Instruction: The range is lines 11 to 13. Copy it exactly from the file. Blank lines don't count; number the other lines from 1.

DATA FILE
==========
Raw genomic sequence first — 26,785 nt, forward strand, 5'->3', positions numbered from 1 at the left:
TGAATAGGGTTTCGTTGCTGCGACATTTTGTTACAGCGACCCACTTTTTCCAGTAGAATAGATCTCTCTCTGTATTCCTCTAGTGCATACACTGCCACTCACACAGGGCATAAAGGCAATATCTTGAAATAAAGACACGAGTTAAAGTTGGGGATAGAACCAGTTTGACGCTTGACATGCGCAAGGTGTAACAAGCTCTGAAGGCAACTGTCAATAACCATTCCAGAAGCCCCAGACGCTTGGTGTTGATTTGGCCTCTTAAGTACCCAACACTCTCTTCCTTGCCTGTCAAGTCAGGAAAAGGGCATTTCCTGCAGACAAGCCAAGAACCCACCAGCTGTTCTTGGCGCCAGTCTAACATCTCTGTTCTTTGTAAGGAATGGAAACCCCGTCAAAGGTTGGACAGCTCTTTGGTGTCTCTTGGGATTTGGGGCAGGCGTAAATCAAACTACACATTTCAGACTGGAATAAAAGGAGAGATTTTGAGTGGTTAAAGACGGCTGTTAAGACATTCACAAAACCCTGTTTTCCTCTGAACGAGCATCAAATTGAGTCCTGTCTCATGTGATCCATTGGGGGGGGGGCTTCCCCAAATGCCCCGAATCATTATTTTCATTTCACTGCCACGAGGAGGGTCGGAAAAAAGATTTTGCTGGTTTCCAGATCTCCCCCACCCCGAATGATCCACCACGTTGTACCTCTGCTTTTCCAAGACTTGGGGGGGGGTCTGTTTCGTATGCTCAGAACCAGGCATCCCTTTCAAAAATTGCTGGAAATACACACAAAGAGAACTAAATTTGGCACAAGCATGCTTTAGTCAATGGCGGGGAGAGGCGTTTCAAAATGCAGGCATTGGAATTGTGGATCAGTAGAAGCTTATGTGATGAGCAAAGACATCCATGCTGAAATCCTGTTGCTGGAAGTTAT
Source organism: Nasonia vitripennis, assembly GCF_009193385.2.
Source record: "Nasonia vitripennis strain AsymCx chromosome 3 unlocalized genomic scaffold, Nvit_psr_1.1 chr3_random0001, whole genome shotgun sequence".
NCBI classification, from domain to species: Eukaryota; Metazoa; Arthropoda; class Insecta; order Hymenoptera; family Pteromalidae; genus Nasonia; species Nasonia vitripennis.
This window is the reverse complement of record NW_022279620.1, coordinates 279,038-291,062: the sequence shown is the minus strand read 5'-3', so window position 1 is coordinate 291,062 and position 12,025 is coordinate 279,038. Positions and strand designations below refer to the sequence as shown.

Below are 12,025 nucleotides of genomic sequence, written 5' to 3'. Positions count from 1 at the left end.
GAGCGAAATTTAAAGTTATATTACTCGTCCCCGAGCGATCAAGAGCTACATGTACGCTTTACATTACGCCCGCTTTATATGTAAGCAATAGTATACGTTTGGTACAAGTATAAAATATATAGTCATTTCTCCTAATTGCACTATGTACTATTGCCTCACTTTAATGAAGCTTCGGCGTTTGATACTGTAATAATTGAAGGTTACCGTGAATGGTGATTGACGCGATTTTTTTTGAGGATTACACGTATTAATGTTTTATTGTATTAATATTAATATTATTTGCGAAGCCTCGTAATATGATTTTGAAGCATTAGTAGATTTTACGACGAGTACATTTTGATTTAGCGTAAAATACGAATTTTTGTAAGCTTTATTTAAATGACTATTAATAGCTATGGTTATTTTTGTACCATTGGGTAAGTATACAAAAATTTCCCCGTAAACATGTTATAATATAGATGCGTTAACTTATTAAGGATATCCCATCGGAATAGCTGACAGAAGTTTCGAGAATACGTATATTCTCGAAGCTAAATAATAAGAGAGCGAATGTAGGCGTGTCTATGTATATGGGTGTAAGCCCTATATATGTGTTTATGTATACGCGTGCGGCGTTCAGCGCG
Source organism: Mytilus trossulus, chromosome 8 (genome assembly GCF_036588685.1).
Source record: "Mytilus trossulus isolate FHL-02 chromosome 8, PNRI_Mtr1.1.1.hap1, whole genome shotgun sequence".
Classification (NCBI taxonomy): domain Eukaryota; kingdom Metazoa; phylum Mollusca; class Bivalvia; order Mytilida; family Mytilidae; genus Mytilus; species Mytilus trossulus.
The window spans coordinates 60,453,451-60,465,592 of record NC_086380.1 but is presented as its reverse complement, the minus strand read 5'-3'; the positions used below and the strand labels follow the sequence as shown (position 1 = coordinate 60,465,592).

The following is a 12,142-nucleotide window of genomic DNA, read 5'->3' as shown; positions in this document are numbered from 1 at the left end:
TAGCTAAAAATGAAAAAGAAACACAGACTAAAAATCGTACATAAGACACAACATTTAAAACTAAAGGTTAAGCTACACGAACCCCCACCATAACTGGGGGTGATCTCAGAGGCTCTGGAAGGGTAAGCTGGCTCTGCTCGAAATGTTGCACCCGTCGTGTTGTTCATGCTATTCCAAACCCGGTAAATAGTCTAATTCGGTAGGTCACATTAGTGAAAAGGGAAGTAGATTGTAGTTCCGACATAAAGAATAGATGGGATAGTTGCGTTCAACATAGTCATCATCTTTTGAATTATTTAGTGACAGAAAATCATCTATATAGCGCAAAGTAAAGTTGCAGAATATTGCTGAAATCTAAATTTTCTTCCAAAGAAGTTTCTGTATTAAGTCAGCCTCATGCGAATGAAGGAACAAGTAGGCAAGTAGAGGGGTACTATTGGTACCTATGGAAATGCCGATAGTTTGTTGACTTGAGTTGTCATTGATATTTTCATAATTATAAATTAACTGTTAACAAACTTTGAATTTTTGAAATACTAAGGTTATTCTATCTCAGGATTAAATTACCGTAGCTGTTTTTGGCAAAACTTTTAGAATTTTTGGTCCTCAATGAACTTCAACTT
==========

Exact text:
Classification (NCBI taxonomy): domain Eukaryota; kingdom Metazoa; phylum Mollusca; class Bivalvia; order Mytilida; family Mytilidae; genus Mytilus; species Mytilus trossulus.
The window spans coordinates 60,453,451-60,465,592 of record NC_086380.1 but is presented as its reverse complement, the minus strand read 5'-3'; the positions used below and the strand labels follow the sequence as shown (position 1 = coordinate 60,465,592).

The following is a 12,142-nucleotide window of genomic DNA, read 5'->3' as shown; positions in this document are numbered from 1 at the left end: